Speaker 2: Yeah. Well I kind of see, see it like in the sense of the way I personally would never want my child, like I would never marry somebody of a different religion. Right. Because I'm not gonna tell my baby you can celebrate Christmas and Hanukkah when I believe in Christmas. You know what I mean? Like [00:21:00] that for me is a no. So in the same way that I don't feel the need to explain my heritage, my culture, my mannerisms to somebody, that's the problem. And not to say that all white people are ignorant to that because there are white people who have taken the time to do the work to study and be a true ally and that I'm here for. But I will not sit and explain to my parents in law while my hair is this way this week in another like, because we face so many microaggressions as black people in general.
Speaker 2: I won't welcome [00:21:30] that into my home. I hear you. You know, going to A H B C U really created that standard for me. Now here's the thing. There are white men that like, listen, if Nick Jonas left his wife today, oh Uhhuh, I would marry you. It's always her. Nick Jonas, if you're watching Yes. If you PreOn her are going through something, tell me babe. Anyway, Nick single <laugh>. But no, there, there are men of other races that I'm, I'm attracted to and that I find attractive. But often, you know, there was a study done and it's on YouTube, but basically it showed the data of online dating users [00:22:00] experiences via race and black women were the least desired of all races. Black women were the least responded to message messages. Yes. Yeah. I and black men and black men did not, uh, engage with black women.
Speaker 2: Like were the lowest percentage of men of different races to even engage with black women. So I think that's just setting an image to show you as black women how difficult it is. Yeah. You know, when we're talking about like the space to even date [00:22:30] outside of our race sometimes, because I don't want to be a fetish to you. I don't want to be mm-hmm <affirmative>, the woman who I like chocolate like men, white men who have approached me on dating websites have always led with, with something about my skin. I love a chocolate girl. You can tell that's fetish love. Right. Immediately. Because even if you truly do like black women and you're attracted to me, you don't have to say that as the first, as the icebreaker. Yeah. That's not the first thing you have to say. So with that being said, no I'm not like, oh Wakanda forever, I gotta keep, but [00:23:00] I do believe in other cultures preserving their race and preserving.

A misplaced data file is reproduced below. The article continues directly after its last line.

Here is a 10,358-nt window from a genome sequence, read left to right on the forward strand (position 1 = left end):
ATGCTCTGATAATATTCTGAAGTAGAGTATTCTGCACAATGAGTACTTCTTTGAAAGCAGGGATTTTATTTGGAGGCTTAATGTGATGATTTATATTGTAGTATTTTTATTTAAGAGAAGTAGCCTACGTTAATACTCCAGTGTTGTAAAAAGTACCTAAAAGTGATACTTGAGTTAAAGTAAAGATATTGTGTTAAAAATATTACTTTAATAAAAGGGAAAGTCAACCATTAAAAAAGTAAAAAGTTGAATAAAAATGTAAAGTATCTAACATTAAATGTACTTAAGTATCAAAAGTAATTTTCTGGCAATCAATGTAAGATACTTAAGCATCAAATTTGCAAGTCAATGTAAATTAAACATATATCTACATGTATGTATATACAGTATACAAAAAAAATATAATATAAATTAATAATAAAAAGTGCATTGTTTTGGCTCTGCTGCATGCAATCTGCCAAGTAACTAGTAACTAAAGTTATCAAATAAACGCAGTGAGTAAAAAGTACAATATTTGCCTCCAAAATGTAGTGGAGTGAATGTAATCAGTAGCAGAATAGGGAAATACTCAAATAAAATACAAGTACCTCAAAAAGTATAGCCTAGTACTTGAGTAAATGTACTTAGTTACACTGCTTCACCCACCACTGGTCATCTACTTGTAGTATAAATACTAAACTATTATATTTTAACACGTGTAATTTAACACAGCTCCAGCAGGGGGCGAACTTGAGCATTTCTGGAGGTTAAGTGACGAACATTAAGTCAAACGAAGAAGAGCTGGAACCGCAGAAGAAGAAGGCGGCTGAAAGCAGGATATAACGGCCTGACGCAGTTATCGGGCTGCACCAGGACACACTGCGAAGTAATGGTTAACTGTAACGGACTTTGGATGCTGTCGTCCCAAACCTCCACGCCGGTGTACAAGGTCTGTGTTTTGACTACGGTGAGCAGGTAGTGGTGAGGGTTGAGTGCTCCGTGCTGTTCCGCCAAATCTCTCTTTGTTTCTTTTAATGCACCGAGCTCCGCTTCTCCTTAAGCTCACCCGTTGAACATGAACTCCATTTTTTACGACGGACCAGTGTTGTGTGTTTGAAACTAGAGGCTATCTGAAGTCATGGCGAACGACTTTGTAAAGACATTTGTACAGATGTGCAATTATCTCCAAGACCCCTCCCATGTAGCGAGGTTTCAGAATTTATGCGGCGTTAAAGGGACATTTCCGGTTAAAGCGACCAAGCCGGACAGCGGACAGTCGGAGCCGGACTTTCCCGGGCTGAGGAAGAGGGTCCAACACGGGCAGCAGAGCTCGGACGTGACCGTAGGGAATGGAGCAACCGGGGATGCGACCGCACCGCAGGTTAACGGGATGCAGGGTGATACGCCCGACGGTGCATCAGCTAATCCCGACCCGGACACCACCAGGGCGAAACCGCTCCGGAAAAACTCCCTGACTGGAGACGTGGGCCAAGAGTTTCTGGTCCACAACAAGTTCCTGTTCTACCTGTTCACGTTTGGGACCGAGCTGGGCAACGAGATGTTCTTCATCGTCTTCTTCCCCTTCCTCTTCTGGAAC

Speaker 2: And then if you look at African cultures, not just black American, but African cultures, they are very big on preserving their heritage within their countries. You know what I mean? Like I dated this Ethiopian guy and he told me straight up that his mother told him she would prefer him to date every other race besides a black woman. And I thought that that was crazy. He told me that his mom said, I would prefer you to date the Ethiopian woman, but if [00:23:30] you decide to do otherwise, I would prefer you to go white than Hispanic than black. So again, when we're talking about other cultures in the way that they preserve their cultures, you know, it's frowned upon for black women to want to try to ignite our our men. Men in that way. But when you look at other cultures, not even just African, but when you look at Jewish co communities and you look at Hispanic communities, a lot of times you don't see them co-mingling with other races. And again, not that either is bad. I think again, you should love who you love and if, if someone from [00:24:00] another race loves you genuinely and it's, it's
authentic and it's real and that's yo, that's yo st by all means do it. But I just think for black women we get the short end of the stick
Speaker 3: Either way. So I'm gonna give y'all some tea,
Speaker 2: Give it
Speaker 3: To us Uhuh. So if you know, you know, if you don't, you don't drink. You might not know this. I know. You know Leah, I was married before. Okay. My husband was white. And lemme tell you how life was different. <laugh>. Lemme tell you how life is different. Cause if you know I'm from Philadelphia, you know, my family is very much silly. And if you know what that means from a certain generation, [00:24:30] like they are very much my family self described themselves as speaking about my husband. They said, now why would you do that? You know, we're that was what they said. And it was a lot of opinions about black people not being able to be racist. But I'm, I'm quoting them. Yeah. Yeah. And a lot of people didn't come to my wedding celebration. But I was happy. I wanted to tell you there was so many and I was working in the like field.